Economic and societal changes, plus technological innovation, are driving global uptake of payment cards and services.
The global digital payments market is now estimated to be worth more than the car manufacturing sector, and is expected to reach USD$20 trillion by 2026. According to virtual payment card provider Lanistar, this extraordinary growth of some 24 percent per year is being driven by a combination of technological innovation along with changing expectations and spending habits among consumers.
Jeremy Baber, CEO at Lanistar, said, “Today, we are seeing a surge in demand for prepaid or eBanking debit payment cards across the globe. This change is being driven by the unbanked and underserved, as well as by younger generations, who are making an active lifestyle choice to switch to this payment card type. We are also seeing a number of key trends in the market that providers need to be aware of. In our way, while the payment card market is established and substantial, there are still opportunities for expansion”.
The Millennial and Gen Z demographic groups are now well established and have considerable spending power and economic impact. They are the two generations who are leading the charge on digital innovation, embracing digital and smart device payments and virtual cards. The combination of increased adoption alongside a wider choice of alternative payment cards is making financial services more accessible than ever before, ‘democratising’ the process through technological innovation.
Baber continued, “In today’s increasingly digital society, in which more people than ever before own a smartphone, consumers want and expect tailored financial products and services that can be accessed through a smart device. These services must be seamless and intuitive, while providing the services young people need. This is a generational expectation and failure to address it will have an adverse effect on any payment provider’s business.”
“Across the Global South, and even in many developed countries as well, there are high levels of unbanked and underserved consumers, mainly from younger and lower-income households,” explained Baber.
“Generally, these households opt for prepaid or eBanking debit payment cards because they are inexpensive and secure, which makes them best placed to meet their financial needs. But at the moment, this is an underdeveloped market,” he continued. “These payment cards have become integral to daily life for millions, and the people who use them are often open to exploring new features on their cards – at the right price point. The increase in adoption of cards among the unbanked and underserved populations will create multiple opportunities for players operating in the global payment market – but only if they offer the right services at an affordable price point.”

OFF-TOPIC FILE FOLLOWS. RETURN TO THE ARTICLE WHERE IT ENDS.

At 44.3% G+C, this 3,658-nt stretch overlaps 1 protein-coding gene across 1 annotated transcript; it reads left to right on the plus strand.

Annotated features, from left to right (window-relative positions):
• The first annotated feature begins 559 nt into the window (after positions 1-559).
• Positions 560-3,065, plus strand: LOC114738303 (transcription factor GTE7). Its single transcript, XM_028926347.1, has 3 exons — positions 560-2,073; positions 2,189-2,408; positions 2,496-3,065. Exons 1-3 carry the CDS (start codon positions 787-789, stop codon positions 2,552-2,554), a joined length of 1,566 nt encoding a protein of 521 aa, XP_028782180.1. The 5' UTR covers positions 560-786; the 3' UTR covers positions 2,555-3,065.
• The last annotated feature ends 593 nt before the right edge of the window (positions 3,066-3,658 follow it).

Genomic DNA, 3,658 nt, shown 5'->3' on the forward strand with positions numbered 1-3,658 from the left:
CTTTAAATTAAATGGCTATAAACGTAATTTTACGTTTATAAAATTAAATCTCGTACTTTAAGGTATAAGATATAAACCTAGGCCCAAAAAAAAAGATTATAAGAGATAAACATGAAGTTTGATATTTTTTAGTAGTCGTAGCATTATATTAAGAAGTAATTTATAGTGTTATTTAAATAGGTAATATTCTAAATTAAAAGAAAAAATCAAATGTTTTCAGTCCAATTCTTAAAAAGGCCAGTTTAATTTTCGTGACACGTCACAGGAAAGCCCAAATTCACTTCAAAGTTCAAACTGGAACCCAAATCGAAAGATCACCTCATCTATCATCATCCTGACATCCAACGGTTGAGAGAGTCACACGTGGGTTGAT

“The advent of the gig economy shows no signs of slowing down. And while the flexibility of contract work clearly offers benefits for both workers and companies alike, one of the biggest trends we have seen is the role of payment cards in guaranteeing contract workers receive timely payment for their work. Whether it’s via a physical or virtual payment card or via a payment app, the gig economy is powering a payment revolution in its own right,” said Baber.
Conservative estimates put the number of smartphones on the planet at seven billion, equating to ownership by roughly 86 percent of the world’s population. Providing an easy-to-use, seamless, and intuitive mobile-first experience is a priority, including in the payments space.
Baber continued: “Consider Amazon, for example. This is a company that is currently shipping 1.6 Million packages every day, and in part, that’s due to just how easy their mobile platform is to navigate and use. They stock just about any item a person could need, make all the crucial information clear as day, and rarely have any hidden charges. If this model could be imposed onto a banking platform, imagine the success it could have”.
While it is likely we will not see the end of physical transactions anytime soon, as technology continues to grow and evolve, so do the capabilities of virtual transactions. There are many benefits to digital solutions, however, one that is particularly noteworthy is its reduction of plastic waste.
According to ABI Research, the amount of plastic used annually in the production of banking cards equals that of 80 Boeing 747 planes, with the carbon footprint of this production being equivalent to 300,000 passengers flying from New York to Sydney. As an age group deeply concerned with environmental issues, Gen Z and Millennials will often find themselves seeking out alternatives that negate environmental damage, and digital solutions are just one option.
Furthermore, effective payment solutions must balance speed, cost, and security with user experience. Customers today demand ‘anywhere service’, and payment providers must follow suit and ensure their services are available wherever customers are spending their time and their money. The rapid pace of technological advancement means the scope of ‘where’ continues to expand from physical to virtual.
Baber concluded, “The real success of payments will not come from them being the focal point of our daily lives, but instead from them slipping into the background and providing invisible, embedded payment experiences. The ultimate goal has to be that the user experience of payment cards and the apps they sit on becomes so deeply integrated with a person’s day-to-day transactions that eventually they are not even conscious of it. In other words, payment providers should focus on developing and bringing to market payment solutions that aren’t just frictionless, but invisible.”